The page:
Stretching the Histogram

So far what we have is a static representation of the pixels in this digitized image. To understand how digital editing software tools use histograms to manipulate the contrast of digital photographs, and how all of this relates to digital exposure, begin by imagining that you are trying to reproduce a smooth, continuous gradation by drawing thin lines of tonal values on a strip of rubber. (If you think of each line as a pixel tonal level this becomes a very good analogy.)

If you use enough lines of tone and apply them very carefully, it's possible to create a convincing illusion of seamlessness.

FIGURE 87 Digital gradation on a rubber strip.

If you then wanted to increase the representational contrast of this gradation by making the lighter end white so that the two edges of this gradation were further apart, you could think of this as "increasing its dynamic range." The simplest way to do this would be to stretch out the rubber strip as far as you wanted it to go.

FIGURE 88 Rubber digital gradation with its contrast increased.

The contrast of this gradation is now greater. But notice that, because the rubber gradient has been stretched, this has the effect of separating the individual lines of the gradation and breaks up the illusion of continuity. The inherently digital nature of the representation is suddenly revealed.

Expanding and compressing the contrast of digital images is one of the basic functions of pixel-editing software, and when these gaps appear between pixel tonal levels in a digital photograph it's called "banding" or posterization.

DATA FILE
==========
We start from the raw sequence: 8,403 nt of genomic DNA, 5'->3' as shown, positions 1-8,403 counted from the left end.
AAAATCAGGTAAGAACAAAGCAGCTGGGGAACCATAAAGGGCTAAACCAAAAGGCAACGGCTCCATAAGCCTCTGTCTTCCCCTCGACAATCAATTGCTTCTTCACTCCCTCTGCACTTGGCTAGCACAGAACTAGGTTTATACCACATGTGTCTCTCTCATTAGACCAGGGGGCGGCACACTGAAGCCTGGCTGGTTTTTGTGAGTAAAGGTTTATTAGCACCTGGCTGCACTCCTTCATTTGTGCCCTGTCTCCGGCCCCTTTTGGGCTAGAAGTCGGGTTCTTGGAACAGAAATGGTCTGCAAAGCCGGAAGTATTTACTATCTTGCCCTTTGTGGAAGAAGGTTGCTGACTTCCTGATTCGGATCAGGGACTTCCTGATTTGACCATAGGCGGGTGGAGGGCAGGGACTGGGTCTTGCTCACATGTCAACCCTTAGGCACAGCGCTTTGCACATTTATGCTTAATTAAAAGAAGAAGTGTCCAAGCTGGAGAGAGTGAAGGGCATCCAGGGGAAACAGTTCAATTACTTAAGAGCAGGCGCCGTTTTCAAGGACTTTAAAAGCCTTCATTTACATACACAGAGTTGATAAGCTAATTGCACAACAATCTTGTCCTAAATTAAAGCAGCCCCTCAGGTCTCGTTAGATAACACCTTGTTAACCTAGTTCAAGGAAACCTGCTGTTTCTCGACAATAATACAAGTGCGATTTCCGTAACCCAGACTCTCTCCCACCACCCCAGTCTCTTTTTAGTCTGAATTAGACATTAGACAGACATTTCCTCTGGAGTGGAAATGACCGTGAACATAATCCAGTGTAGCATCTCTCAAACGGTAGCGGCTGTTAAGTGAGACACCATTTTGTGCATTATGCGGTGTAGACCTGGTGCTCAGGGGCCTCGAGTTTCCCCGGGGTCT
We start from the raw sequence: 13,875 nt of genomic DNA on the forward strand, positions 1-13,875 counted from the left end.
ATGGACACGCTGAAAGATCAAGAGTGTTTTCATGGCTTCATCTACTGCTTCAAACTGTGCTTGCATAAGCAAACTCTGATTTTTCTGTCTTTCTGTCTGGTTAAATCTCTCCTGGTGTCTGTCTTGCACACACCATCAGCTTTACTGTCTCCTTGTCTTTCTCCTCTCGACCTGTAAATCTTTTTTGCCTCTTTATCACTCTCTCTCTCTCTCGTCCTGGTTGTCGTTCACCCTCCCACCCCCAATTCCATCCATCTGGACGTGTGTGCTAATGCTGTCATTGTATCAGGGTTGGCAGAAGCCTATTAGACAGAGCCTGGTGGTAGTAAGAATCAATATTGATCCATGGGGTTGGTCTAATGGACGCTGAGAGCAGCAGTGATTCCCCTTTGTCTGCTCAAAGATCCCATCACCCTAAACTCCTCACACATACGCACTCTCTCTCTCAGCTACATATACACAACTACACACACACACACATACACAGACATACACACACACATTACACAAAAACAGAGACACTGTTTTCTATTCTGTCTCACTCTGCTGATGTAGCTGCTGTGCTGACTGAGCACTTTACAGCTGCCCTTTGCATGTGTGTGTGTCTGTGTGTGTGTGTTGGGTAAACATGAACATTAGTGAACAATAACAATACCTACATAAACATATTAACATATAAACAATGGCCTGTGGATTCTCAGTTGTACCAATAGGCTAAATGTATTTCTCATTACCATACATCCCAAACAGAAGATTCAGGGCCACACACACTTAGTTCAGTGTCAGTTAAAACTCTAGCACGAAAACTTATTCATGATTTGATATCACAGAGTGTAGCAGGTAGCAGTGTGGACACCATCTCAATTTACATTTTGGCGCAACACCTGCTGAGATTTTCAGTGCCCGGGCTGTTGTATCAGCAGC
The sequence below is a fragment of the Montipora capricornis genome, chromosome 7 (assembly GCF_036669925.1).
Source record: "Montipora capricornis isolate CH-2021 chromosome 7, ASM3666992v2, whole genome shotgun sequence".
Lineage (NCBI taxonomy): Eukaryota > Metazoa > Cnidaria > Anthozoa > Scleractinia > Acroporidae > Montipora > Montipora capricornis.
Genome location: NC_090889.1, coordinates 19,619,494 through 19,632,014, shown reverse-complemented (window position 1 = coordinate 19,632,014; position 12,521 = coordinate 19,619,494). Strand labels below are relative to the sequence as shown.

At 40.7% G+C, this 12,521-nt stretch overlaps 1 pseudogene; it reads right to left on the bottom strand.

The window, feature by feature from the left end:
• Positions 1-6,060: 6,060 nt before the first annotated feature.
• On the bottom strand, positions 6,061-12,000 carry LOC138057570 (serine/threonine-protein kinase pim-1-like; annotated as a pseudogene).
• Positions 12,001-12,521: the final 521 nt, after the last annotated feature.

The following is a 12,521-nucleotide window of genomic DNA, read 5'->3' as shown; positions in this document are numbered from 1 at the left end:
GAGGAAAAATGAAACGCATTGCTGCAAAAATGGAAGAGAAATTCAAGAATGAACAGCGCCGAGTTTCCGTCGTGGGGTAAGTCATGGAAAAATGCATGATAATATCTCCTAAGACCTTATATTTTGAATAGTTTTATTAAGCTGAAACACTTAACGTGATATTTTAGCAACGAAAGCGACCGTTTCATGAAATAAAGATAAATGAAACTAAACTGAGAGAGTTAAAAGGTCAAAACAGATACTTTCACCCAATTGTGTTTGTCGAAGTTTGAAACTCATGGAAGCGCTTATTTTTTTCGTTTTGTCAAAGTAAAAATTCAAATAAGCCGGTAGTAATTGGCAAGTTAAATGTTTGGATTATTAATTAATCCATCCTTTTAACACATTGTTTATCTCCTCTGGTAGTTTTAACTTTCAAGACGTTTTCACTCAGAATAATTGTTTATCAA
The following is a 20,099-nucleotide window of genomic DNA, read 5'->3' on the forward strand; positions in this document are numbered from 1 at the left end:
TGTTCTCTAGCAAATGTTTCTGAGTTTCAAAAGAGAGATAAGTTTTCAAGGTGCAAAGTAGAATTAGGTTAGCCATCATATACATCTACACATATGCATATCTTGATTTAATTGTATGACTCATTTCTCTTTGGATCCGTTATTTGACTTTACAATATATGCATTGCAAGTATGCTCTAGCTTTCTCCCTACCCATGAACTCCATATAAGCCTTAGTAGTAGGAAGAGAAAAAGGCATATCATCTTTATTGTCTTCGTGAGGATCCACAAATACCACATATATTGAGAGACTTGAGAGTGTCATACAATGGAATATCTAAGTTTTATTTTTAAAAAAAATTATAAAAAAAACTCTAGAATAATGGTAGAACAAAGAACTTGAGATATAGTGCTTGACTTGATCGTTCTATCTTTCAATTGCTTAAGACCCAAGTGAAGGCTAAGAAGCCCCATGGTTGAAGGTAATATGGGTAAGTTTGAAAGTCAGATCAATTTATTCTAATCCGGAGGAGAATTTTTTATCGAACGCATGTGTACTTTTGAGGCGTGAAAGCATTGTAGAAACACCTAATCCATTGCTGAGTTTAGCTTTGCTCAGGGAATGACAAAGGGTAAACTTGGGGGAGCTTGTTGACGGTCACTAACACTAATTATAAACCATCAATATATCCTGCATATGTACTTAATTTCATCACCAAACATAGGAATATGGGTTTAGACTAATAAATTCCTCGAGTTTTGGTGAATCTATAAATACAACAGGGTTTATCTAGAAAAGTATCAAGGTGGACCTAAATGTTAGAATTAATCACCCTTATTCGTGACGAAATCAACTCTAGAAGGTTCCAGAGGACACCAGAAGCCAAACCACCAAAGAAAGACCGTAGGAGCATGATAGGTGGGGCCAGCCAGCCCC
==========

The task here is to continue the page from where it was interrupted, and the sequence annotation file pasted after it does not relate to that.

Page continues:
FIGURE 89 Digital banding.

FIGURE 89 Digital banding.

Learning how to minimize this effect is an important skill for digital photographers who are trying to optimize the quality of their work.

Photographic film has no problem reproducing continuous gradations and increasing and compressing their contrast because they are seamless by nature. (Film grain isn't a factor in this discussion because even a grainy gradation still progresses from one tone to the next in a continuous, but grainy, way).

Using this illustration as a guide, the two fundamental principles that help to minimize banding makes intuitive sense:

1. First consider that the more lines you are able to draw on the rubber strip, the more even and continuous the result will be and the more stretching it can tolerate before banding appears. Higher bit depth images are much easier to edit without compromising their quality.

2. The less you stretch the rubber strip, the more the illusion of a continuous gradation is preserved.

I mentioned earlier that black-and-white JPEG 8 bit digital images allow for pixels to be any of 256 different tones from black to white. But camera raw photographs can easily be converted into 16 bit images where each pixel can be any one of 65,536 levels of tone or color! This means that you will have 256 times the number of pixel levels to work with and this makes avoiding banding much easier. See Appendix C for more on bit depth.

The second principle has direct implications for how digital images should be exposed. Here's how this works.

Our rubber gradation illustration makes it clear that the more you stretch out the tonal values of your subject, the more the image is degraded into noticeable digital bands.

The following illustration demonstrates the relationship this principle has to exposure in digital cameras.

Figure 90 shows an example of what happens when you underexpose an image that has average contrast with a digital camera.